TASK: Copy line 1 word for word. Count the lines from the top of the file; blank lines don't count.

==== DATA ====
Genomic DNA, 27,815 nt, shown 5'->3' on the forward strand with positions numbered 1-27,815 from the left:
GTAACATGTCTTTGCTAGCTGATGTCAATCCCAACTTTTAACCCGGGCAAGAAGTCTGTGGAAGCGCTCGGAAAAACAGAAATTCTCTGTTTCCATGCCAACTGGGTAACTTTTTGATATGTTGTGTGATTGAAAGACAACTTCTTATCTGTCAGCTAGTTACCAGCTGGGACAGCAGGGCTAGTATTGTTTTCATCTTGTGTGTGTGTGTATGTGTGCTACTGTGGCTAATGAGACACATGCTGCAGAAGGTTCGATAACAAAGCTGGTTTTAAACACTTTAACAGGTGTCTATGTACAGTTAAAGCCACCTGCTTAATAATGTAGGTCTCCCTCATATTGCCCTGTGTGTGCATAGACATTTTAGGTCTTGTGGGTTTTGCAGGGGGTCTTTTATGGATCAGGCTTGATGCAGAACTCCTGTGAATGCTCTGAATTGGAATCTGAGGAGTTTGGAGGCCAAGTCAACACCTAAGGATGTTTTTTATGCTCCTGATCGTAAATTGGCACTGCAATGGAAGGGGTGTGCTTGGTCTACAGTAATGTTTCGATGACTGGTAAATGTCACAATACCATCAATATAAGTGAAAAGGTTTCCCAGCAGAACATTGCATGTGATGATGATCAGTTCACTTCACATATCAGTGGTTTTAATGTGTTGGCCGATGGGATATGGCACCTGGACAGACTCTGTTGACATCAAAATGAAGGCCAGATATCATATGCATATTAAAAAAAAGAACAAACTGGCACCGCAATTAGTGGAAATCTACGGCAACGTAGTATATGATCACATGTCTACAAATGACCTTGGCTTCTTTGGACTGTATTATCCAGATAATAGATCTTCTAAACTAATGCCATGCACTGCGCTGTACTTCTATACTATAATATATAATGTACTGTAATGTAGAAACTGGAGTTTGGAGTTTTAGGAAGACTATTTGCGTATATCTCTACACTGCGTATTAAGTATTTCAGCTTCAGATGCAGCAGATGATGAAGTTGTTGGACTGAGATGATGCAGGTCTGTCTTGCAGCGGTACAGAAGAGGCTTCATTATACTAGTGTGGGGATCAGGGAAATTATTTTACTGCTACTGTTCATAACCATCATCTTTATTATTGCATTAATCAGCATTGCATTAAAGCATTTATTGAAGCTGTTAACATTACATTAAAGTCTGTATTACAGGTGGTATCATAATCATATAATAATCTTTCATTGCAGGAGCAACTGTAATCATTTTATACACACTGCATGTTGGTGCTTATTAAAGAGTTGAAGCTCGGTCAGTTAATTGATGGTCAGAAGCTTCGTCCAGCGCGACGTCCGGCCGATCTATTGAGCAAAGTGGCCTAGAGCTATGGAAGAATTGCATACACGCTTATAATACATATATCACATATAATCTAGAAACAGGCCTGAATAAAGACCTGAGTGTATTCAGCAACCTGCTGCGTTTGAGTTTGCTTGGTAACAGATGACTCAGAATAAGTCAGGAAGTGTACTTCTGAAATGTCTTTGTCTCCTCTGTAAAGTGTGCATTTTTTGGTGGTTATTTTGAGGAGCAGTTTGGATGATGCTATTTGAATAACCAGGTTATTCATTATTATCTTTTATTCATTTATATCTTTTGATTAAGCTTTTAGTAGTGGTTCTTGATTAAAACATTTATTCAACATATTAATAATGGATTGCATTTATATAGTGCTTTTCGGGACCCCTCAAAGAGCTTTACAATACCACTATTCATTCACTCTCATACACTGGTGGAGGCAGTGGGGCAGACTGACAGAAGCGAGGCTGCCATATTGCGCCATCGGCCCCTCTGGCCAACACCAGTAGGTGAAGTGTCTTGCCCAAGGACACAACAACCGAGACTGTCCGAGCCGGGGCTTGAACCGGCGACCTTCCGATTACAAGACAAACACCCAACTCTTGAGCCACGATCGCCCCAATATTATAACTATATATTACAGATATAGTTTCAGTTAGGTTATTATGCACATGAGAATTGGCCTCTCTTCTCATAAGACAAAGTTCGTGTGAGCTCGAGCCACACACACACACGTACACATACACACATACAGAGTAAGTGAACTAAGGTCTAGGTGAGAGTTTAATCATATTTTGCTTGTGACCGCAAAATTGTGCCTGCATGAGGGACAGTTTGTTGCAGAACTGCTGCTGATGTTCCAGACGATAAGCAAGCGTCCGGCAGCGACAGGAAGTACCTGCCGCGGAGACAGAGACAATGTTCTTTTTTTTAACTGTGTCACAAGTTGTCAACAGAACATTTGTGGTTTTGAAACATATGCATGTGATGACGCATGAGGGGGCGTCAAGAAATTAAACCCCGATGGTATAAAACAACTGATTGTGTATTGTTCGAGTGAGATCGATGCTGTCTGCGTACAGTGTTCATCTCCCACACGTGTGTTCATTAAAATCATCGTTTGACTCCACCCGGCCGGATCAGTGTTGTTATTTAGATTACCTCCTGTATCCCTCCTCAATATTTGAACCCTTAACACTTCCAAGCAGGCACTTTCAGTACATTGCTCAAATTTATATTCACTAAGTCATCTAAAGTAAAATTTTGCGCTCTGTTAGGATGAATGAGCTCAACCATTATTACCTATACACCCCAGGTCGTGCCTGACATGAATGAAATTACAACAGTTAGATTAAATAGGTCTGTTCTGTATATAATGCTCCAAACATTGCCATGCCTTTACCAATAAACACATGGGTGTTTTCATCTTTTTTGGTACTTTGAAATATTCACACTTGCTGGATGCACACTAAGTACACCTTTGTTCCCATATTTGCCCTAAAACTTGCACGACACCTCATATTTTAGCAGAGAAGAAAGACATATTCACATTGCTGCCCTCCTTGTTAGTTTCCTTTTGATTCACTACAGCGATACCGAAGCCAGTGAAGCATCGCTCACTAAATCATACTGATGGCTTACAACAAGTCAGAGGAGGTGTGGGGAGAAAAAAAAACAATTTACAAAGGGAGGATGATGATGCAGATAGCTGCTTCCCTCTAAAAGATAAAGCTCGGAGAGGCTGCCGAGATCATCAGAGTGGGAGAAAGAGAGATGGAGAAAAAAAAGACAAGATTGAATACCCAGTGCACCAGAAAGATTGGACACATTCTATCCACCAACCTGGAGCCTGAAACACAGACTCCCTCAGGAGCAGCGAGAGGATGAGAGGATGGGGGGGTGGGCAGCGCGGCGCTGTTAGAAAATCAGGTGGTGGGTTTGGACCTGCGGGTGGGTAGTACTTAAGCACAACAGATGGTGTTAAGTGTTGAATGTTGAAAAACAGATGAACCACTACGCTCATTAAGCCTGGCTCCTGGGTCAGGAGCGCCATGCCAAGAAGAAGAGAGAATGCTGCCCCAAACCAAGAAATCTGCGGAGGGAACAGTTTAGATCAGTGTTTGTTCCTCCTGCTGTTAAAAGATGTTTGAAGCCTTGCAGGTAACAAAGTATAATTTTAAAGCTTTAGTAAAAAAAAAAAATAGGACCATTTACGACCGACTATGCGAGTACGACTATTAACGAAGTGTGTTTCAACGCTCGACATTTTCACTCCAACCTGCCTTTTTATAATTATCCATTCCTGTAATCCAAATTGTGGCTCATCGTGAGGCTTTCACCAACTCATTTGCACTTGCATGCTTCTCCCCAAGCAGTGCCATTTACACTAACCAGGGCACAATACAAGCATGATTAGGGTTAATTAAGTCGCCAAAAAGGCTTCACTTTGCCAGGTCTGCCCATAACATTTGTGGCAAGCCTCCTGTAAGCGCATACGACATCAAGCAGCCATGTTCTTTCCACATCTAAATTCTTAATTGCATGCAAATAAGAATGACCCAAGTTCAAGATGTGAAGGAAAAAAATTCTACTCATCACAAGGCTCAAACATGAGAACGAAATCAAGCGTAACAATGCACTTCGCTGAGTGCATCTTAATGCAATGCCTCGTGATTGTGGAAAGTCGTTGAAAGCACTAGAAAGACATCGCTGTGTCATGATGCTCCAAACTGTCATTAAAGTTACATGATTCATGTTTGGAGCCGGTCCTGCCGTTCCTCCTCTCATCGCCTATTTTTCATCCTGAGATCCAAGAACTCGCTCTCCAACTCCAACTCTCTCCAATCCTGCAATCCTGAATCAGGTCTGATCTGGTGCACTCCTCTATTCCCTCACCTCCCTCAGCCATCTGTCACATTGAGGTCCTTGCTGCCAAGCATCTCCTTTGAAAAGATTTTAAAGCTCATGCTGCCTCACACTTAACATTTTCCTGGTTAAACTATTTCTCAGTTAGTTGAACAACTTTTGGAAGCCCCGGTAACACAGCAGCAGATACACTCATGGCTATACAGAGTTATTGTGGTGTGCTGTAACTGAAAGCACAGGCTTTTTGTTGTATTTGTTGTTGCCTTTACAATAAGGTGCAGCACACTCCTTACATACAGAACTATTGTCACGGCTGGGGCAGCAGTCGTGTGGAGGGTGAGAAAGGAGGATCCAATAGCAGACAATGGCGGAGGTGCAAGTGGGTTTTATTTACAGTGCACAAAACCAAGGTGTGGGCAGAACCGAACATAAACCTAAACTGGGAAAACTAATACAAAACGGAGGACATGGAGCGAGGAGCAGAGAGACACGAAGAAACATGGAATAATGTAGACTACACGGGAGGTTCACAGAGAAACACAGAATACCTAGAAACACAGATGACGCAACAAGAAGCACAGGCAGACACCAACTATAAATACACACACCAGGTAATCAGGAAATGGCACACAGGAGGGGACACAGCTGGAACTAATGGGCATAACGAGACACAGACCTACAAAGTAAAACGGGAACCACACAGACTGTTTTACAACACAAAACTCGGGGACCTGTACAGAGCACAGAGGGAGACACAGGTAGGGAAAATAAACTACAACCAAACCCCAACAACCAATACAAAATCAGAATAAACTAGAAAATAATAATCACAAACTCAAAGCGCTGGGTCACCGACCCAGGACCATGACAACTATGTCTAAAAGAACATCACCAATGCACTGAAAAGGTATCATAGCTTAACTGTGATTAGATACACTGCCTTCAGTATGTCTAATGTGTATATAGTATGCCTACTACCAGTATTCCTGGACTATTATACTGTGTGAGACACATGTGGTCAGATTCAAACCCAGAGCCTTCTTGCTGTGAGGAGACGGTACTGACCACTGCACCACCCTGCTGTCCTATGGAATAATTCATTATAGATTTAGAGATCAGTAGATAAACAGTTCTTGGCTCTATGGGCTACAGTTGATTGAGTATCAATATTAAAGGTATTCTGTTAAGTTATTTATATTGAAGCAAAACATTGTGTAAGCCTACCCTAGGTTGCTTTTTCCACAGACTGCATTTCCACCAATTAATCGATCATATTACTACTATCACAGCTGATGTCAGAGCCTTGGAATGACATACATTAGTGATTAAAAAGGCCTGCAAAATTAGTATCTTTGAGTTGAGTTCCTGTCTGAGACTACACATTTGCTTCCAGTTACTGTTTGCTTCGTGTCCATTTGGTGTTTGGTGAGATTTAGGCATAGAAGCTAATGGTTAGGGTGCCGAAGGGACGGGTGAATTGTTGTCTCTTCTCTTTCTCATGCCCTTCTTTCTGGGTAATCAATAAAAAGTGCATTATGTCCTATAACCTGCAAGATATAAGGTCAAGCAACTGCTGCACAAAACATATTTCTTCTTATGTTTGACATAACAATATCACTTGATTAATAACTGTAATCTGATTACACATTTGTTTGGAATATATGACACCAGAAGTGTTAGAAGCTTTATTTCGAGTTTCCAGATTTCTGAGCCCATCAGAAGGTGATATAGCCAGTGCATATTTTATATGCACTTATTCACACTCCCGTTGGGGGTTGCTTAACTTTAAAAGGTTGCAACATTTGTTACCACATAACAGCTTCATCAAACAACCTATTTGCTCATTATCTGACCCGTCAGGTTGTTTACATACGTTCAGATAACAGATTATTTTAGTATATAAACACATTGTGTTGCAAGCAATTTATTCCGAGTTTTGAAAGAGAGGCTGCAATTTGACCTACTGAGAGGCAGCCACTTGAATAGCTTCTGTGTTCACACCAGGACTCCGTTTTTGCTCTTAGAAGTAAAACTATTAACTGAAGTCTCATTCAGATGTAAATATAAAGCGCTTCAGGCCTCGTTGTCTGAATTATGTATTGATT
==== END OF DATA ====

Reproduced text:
Genomic DNA, 27,815 nt, shown 5'->3' on the forward strand with positions numbered 1-27,815 from the left: